After taking pole position in similarly volatile circumstances on Saturday at Silverstone, Binotto complimented the 27-year-old for his consistency and ability to be in position to take advantage.

    "I think that's the strength of Carlos, no?" he said. "Always trying to be there and get the opportunity. Yesterday, in qualifying maybe the other two made small mistakes but he did a consistent lap and made the pole.

    "That's his strength, to be consistent to the end, to the chequered flag and get the opportunity when the opportunity is coming. For him, I'm really very happy because it's his first victory.

    "I think, one, that was important for him and with Ferrari it's even more important. So, I'm very pleased and I think he deserved it."

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    Novak Djokovic beat Tim van Rijthoven on Sunday to take his place in the Wimbledon quarter-finals, and was very relieved to get the job done ahead of the 23:00BST curfew.

    World number one Djokovic saw off the Wimbledon debutant 6-2 4-6 6-1 6-2 on Centre Court to set up an intriguing last-eight clash with Jannik Sinner.

    The contest did not go all the defending champion's way, however, as Van Rijthoven's display in the second set suggested Djokovic would have to dig deep.

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    For a while there seemed to be a real threat of Van Rijthoven taking the match into a second day, with the curfew looming.

    Djokovic suggested he was not entirely aware of the deadline, and that only increased his relief after clinching victory with 22 minutes to spare.

    Speaking on court afterwards, Djokovic said: "I don't know if there was a curfew, 11pm? Is that still on? Okay, phew!

    "I am lucky, I am lucky. It's only 20 minutes, too, so I'm lucky. I have had some previous experience of playing a match over two days under the roof against [Rafael] Nadal some years ago, and it's never really pleasant if you can't finish the match the same day.

    "I am glad I did and now I am just looking forward to the next challenge."

    Specifically on Van Rijthoven, Djokovic added: "He was very tough, he's kind of a new face on the tour and actually won his first ATP match in the tournament he won a few weeks ago in his country, beating players in top five, top 10 in the world.

    "He was on a streak on this surface, so I knew it wasn't going to be easy with that serve and a lot of talent, great touch and a powerful forehand. He can do a lot of damage.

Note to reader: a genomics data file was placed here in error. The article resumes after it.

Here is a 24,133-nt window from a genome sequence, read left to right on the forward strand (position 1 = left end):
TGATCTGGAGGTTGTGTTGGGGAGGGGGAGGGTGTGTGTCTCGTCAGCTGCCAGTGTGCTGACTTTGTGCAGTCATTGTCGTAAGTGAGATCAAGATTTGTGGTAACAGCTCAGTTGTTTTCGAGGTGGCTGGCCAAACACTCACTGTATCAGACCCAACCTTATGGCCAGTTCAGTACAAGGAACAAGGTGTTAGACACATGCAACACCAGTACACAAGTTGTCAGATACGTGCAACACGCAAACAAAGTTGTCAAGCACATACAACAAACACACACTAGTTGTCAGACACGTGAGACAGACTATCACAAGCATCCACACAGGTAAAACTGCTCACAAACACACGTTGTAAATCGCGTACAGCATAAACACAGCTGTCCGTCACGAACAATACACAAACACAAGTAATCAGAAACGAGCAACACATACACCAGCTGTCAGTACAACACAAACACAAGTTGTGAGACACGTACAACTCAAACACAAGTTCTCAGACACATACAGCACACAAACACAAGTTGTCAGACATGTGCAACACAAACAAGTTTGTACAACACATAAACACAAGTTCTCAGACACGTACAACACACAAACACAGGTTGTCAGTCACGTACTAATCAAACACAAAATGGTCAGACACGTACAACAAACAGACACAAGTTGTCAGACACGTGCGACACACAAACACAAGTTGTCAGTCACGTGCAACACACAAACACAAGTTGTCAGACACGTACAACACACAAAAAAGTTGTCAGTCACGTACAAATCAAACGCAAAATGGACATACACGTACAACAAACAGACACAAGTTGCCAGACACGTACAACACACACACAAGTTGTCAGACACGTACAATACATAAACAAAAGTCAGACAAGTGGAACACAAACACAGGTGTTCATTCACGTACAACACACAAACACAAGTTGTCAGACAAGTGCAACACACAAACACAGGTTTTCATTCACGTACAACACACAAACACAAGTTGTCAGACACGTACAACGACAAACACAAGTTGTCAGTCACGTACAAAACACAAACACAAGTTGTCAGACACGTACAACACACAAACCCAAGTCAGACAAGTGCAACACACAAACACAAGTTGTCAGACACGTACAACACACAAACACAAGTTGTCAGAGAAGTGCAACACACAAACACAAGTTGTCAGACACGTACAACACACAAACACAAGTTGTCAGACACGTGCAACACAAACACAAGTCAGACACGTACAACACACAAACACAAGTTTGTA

"It took me a little bit of time to get used to his pace, and the conditions under the roof are a little bit different, a bit slippery, so it takes a bit of adjusting, but overall I closed out the match well."

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    Verstappen took the lead from pole sitter Carlos Sainz after the Ferrari driver made an unforced error and went wide, but his advantage lasted just a few laps after then suffering structural damage.

    The defending champion ran over a piece of debris and believed he had suffered a puncture, but a pit stop did not solve the problem and it was later revealed he had sustained significant structural damage to the floor of his Red Bull.

    That left Verstappen unable to fight his way up the order and instead had to see off pressure from Haas driver Mick Schumacher, who secured a first points finish in F1, and the Dutch ace says the incident "destroyed" the side of his car.

    "I'd just gone into the lead because of Carlos' 'moment' and then a few corners later, there was a piece of debris on the racing line," he told Sky Sports.

     

    "As soon as I arrived there [on the line], I could not drastically turn left or right, so I tried to hit it head on. Normally, it would just get pushed away, but this time it went in my floor and destroyed the whole left-hand side of my floor.

    "Within two corners, I felt like the car was falling apart. I thought initially I had a puncture, which was not the case, but even after that the car was a handful to drive."

    The issues saw Verstappen's lead over team-mate Sergio Perez in the championship drop to 34 points, with the Mexican driver coming second, but Verstappen believes the result was still a positive one after the issues he sustained.

    "I think overall to finish seventh with that car, it was still a good result. It's better than zero points that's for sure," he added.